A variety of gestures have been shown to be a predictor for later language development in children with autism, children with Down Syndrome, and typically developing children. Gestures are described as actions produced with the intent to communicate and are usually expressed using the fingers, hands, arms, and facial features. Early use of gestures has been linked to increased language production, language comprehension, and object naming. A child’s joint attention skills, such as giving or showing objects may also predict later language skills. Lack of joint attention behaviors between the ages of 2 and 3 years old may be an indication of developmental deficits.
The frequency of gesture use as a form of intentional communication is an important factor when identifying children with communication deficits. Typically developing children use gestures to communicate about one time per minute by 12-months, 18-month-olds about two times per minute, and 24-month-olds about five times per minute. The amount of gestures used by infants is related to later verbal development.
Playing familiar games, singing songs, and performing routines can encourage children to utilize gestures as a form of early communication. Songs such as “The Itsy-Bitsy Spider” or using hand gestures to signal bubbles popping can become interactive opportunities for children. Communicative gestures in these familiar contexts can later be generalized to new contexts.
Research has shown that children given phonological awareness instruction in their first year of school have increased literacy skills. This was shown to be true for children with and without language disorders. After 10 weeks of phonological awareness instruction, these 5-year old children demonstrated greater gains in phonological awareness, reading, and spelling tasks compared to 5-year-olds that only received phonics-based literacy instruction. This study found that only 6% of the children who received phonological awareness instruction continued to demonstrate decoding difficulties. In contrast, 26% of the children who received phonics-based literacy instruction continued to have difficulty decoding following the 10 weeks of instruction. This research highlights the importance of understanding the sounds associated with letters and words for reading success.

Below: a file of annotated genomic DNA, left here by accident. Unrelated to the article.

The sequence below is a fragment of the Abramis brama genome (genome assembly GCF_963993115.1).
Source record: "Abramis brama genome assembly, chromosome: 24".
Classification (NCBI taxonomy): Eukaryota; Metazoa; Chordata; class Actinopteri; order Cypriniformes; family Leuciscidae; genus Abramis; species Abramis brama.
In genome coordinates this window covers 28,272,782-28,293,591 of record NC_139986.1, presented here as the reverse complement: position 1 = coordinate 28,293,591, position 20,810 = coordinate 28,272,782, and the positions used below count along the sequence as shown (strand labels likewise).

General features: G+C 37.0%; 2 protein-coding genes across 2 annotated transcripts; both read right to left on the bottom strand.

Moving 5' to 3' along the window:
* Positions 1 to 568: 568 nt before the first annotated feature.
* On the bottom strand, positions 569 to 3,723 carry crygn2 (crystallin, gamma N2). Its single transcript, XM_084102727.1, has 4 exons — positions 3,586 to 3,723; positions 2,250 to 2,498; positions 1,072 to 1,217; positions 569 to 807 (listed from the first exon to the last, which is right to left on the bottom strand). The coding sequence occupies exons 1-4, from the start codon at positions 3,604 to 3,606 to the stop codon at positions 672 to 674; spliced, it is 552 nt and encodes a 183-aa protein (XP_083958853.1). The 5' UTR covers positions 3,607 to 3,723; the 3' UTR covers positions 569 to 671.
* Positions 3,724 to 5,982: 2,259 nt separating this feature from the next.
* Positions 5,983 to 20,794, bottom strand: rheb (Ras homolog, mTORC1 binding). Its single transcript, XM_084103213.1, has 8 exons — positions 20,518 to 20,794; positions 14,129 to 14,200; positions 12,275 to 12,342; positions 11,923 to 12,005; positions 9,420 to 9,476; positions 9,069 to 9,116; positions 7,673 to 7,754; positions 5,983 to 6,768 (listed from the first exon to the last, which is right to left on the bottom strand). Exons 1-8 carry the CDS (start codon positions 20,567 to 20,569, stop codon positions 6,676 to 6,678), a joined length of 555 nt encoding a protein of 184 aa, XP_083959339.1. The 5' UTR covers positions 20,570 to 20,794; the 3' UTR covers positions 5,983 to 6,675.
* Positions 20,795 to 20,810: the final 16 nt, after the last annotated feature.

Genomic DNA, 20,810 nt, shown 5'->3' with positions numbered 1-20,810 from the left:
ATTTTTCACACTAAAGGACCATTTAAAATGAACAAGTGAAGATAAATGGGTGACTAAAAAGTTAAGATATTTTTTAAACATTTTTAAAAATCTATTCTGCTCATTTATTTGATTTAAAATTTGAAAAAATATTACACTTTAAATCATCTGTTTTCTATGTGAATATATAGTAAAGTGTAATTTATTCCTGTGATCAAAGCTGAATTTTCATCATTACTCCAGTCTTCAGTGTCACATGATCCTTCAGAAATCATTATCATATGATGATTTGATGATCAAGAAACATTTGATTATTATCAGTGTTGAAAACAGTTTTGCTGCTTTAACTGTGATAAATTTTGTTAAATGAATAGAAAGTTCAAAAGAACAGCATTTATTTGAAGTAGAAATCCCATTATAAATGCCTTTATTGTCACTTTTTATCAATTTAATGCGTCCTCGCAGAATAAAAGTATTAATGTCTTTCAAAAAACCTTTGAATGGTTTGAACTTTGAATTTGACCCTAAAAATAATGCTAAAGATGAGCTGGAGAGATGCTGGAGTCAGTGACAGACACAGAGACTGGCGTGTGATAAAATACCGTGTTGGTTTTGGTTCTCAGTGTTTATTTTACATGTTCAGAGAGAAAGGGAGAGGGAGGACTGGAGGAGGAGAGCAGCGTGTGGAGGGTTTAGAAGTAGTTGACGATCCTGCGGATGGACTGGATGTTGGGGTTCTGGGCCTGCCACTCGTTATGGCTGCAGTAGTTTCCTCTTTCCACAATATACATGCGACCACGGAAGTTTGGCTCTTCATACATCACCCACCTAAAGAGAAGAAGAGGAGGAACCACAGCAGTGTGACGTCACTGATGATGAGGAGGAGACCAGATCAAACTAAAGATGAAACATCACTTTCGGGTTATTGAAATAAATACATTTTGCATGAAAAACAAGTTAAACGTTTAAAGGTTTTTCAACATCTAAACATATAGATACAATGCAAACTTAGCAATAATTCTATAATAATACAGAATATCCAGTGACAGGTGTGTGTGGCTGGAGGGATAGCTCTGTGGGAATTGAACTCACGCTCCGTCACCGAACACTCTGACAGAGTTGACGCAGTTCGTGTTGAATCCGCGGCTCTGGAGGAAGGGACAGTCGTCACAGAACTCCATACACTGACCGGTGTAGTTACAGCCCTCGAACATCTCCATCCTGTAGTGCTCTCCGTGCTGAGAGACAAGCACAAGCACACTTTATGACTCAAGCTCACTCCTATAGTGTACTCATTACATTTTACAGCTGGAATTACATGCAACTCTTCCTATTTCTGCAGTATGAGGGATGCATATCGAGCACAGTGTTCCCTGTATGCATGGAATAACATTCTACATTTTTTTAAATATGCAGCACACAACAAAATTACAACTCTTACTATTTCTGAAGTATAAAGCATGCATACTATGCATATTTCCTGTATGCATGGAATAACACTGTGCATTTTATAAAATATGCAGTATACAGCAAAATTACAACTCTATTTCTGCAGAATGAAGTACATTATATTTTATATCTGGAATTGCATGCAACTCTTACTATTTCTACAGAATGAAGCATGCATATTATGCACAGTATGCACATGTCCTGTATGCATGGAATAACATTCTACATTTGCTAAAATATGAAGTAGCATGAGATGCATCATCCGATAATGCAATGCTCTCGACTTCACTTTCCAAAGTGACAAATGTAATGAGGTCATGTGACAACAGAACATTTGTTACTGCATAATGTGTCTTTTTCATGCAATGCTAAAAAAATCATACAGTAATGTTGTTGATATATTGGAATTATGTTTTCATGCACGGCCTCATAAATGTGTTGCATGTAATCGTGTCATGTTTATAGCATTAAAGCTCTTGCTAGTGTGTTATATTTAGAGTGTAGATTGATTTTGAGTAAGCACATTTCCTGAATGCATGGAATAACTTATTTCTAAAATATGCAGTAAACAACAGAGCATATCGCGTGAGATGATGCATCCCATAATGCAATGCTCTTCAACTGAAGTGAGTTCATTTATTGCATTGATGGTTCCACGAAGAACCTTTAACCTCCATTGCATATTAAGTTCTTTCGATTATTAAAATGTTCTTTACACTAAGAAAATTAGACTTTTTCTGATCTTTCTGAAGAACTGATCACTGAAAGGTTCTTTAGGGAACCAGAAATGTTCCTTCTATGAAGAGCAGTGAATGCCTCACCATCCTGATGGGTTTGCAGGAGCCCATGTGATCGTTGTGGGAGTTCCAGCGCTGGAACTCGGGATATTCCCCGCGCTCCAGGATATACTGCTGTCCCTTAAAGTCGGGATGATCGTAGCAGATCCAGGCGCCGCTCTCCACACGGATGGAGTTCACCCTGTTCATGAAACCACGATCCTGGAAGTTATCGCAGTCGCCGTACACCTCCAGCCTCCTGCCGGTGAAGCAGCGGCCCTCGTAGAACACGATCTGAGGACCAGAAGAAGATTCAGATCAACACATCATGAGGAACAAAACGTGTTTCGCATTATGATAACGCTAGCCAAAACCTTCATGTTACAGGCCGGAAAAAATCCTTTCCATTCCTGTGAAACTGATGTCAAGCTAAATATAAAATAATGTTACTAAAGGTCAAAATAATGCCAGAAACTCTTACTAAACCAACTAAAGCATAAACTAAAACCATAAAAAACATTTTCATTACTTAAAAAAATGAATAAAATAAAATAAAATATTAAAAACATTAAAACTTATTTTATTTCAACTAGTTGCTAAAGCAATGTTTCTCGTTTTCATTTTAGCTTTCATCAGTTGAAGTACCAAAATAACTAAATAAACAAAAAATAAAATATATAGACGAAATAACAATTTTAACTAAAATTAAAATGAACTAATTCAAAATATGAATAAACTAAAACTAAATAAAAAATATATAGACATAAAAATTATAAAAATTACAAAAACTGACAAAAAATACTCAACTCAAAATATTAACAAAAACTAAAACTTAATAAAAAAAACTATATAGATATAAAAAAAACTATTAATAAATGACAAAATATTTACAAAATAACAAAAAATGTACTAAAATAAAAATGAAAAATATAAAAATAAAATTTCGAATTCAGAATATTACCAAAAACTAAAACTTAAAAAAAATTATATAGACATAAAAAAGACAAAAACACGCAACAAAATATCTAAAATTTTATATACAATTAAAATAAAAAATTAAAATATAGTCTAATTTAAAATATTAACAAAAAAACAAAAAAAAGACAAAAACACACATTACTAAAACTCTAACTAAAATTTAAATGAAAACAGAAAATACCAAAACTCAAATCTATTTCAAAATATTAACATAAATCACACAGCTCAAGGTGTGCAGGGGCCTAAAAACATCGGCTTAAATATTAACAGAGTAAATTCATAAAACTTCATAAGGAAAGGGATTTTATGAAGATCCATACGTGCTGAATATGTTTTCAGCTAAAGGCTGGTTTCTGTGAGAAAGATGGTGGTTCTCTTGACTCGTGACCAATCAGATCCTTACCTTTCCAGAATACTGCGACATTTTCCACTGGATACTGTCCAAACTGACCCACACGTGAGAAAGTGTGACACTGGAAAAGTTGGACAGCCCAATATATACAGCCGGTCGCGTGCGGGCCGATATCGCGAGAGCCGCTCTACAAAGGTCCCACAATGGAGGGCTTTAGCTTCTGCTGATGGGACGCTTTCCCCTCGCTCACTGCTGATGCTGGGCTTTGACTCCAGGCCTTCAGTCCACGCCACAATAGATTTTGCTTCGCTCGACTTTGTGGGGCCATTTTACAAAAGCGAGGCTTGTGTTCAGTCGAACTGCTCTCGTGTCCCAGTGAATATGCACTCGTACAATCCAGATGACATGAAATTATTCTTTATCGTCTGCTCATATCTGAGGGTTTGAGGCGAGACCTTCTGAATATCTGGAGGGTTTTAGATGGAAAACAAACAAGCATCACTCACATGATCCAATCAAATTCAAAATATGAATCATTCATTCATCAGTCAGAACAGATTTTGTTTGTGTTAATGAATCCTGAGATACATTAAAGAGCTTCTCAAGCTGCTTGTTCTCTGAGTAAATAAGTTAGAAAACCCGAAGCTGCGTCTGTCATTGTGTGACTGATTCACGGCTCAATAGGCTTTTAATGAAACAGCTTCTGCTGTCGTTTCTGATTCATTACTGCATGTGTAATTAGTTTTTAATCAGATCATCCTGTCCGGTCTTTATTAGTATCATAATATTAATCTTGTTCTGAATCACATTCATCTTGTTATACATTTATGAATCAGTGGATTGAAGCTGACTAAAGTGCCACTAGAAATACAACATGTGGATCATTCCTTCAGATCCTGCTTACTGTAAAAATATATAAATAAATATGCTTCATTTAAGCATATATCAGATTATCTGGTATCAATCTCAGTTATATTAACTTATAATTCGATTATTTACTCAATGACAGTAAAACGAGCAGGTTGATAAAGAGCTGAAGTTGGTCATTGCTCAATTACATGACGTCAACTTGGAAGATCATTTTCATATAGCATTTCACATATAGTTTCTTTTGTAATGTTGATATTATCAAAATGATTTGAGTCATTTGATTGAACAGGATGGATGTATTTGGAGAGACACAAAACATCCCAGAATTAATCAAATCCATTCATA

Classroom Phonological Awareness Instruction Improved Literacy Outcomes. The ASHA Leader, August 2013, Vol. 18, 36. doi:10.1044/leader.RIB1.18082013.36.
Do SLPs work on reading comprehension?
Yes, SLPs are responsible for oral language (comprehension and expression) and literacy (reading, writing, and spelling). We can offer relevant skills for reading comprehension because we have knowledge of language subsystems (syntax, semantics, morphology, pragmatics) and development. SLPs understand how oral language skills transfer to reading.
What is reading comprehension?
Reading comprehension is a complex and active process where the reader applies meaning to what they read.